“A lot of people are looking for adventure in terms of food, which means they like to try new dishes and new produce, which is very good.”
Speaking of culinary adventures, have you yourself tried any Czech food?
“Yes, of course. I’ve had dumplings, some svíčkova and, of course, goulash. They were very nice. They have a very compact taste.
“Czech food perhaps looks very bad, but it’s always interesting in terms of flavour. If a Czech chef knows how to present this cuisine in a nice way, it can be really, really interesting. And there are now a lot of restaurants in Prague that are presenting Czech food in a modern way, which is really great.
“At the same time, it’s important for chefs to keep this tradition alive, but to be able to present it in a modern way. There are a lot of restaurants here now that are doing very well in this respect.”
What do you mean by saying Czech food is “very compact”?
“It can be very heavy. But if you have a good hand you can make it lighter and present it in a nice way. But the same flavours should always be maintained. This is important.
“You can present the dish in a light way by using different cooking techniques and new modern methods of cooking. These help you to keep flavour but with less fat.”
How can you cook Czech food – or even Italian food – with less fat?
“To cook at low temperatures, for example, without making the oil too hot. You simply cook in a different way.”
I actually worked as a waiter in various restaurants for a number of years. In my experience, the best chefs I met in my work were always a little bit crazy. Would you describe yourself in these terms?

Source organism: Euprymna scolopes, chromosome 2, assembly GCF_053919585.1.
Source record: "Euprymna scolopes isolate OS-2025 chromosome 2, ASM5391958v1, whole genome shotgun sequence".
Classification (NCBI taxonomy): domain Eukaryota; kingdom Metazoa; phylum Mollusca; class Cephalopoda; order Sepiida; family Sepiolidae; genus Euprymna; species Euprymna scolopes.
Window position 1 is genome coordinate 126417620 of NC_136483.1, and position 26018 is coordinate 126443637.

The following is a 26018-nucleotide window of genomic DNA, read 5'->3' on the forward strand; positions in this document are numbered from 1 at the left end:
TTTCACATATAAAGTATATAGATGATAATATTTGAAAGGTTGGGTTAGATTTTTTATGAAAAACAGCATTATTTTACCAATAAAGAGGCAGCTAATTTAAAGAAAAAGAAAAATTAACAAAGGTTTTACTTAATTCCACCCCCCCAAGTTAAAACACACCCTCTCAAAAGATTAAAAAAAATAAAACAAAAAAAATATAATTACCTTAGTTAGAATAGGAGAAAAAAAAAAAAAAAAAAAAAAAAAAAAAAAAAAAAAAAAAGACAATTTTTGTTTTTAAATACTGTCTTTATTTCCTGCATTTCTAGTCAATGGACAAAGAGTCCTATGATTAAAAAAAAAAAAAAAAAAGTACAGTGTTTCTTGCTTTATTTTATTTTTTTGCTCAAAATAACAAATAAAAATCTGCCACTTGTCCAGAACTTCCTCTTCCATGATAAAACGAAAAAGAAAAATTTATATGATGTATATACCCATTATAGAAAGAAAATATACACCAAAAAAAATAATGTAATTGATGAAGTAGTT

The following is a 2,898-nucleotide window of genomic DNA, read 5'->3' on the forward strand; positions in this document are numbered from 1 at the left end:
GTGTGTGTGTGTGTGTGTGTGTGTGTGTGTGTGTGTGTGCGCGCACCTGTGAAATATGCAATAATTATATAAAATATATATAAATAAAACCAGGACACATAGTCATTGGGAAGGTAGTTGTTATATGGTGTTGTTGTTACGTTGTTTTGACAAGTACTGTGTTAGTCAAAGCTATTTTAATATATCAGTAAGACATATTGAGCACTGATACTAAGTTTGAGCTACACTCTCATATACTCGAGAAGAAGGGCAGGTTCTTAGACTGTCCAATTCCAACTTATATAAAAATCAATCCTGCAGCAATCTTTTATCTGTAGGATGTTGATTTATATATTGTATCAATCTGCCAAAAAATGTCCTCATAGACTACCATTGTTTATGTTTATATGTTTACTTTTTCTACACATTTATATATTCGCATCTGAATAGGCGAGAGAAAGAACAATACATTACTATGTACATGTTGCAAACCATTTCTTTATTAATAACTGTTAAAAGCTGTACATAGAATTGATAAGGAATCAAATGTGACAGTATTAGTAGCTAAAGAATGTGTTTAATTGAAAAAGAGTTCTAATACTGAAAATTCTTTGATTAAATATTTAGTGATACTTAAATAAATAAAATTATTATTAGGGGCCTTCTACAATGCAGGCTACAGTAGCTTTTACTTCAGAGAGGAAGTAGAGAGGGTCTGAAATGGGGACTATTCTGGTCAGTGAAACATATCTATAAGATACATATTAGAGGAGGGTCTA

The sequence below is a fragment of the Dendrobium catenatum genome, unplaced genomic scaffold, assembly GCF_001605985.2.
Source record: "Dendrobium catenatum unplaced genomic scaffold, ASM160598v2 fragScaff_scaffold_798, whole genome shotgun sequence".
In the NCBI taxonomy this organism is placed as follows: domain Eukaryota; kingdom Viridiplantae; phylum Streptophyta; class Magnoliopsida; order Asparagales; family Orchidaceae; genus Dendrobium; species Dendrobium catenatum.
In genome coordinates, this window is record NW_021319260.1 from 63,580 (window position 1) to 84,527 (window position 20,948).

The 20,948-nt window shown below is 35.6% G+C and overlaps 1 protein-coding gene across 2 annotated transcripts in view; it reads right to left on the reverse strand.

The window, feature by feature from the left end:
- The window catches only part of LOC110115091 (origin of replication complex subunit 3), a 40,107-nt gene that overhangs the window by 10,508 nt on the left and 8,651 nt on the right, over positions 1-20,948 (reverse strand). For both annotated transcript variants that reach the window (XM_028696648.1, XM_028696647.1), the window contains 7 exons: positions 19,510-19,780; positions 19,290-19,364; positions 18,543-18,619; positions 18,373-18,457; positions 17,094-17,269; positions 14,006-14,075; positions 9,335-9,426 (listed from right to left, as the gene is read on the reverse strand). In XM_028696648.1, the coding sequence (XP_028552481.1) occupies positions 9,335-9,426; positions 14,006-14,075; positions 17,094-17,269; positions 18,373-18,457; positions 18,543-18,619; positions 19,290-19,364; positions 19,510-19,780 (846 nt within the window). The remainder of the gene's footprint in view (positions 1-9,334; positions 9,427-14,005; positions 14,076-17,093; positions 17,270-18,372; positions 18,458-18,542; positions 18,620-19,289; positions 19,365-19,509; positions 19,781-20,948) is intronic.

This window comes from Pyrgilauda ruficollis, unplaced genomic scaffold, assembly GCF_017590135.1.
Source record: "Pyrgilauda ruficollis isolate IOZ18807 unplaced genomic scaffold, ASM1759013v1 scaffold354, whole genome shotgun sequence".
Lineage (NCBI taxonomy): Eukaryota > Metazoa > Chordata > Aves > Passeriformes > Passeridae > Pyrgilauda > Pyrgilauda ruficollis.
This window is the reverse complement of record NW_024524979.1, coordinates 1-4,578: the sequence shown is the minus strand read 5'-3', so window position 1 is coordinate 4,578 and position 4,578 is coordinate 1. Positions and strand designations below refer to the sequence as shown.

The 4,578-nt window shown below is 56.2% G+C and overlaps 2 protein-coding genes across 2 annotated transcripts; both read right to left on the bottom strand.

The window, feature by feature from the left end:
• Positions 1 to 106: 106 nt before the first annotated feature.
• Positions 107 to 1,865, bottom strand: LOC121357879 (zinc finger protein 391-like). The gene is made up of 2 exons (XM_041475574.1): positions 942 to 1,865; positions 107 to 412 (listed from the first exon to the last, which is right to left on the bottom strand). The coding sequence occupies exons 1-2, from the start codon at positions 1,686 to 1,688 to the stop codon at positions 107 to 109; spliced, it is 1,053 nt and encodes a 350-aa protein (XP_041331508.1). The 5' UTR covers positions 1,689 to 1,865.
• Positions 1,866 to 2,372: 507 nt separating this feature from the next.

“I think every chef is crazy, but we show it in different ways. It can be expressed outwardly or internally.
“Being crazy can mean shouting a lot, or it can mean being crazy enough to create a certain dish. There are different kinds of craziness, but one way or another we are always crazy inside”
I think there was a reason that these chefs I mentioned were crazy. In a way it was part of the spark of creativity that made them such good cooks. I know it’s a cliché, but what do you think of the idea of the chef as an artist?
“There are similarities. You paint something, you create a dish. Or you can create a nice combination – a dish with some ingredients that nobody ever would have expected, which has an extremely beautiful taste.
“And then there’s also the way you present the dish. Cooking can be artistic in both these ways.”
It’s kind of a golden rule that a good chef is supposed to taste absolutely everything, but is there anything that you personally just can’t stomach?
“One thing: I don’t eat calf liver. I like to taste all the sauces when we are cooking it but I really cannot take a bite of the liver.
“I think it was because my family always made me eat it as a child when my mother cooked it. I still remember her pushing me to eat it. I’m not able to eat it now. I’ve tried many times to have a bite, but I just can’t.
“I like all types of liver – rabbit liver, goose liver and other kinds of liver, but calf liver? No!”
So even Michelin chefs can harbour traumatic childhood experiences of food! One last question: what is your ideal meal? If you were on death row for some reason, what would you have as your last meal before you were executed?
“My mother’s risotto. I come from an area in Italy which is famous for its risotto and where they grow rice.
“My mother is a great cook. We have a tradition in our family in that she always cooks risotto when we meet each other. It’s a very traditional recipe and I just love it. That could be my last meal!”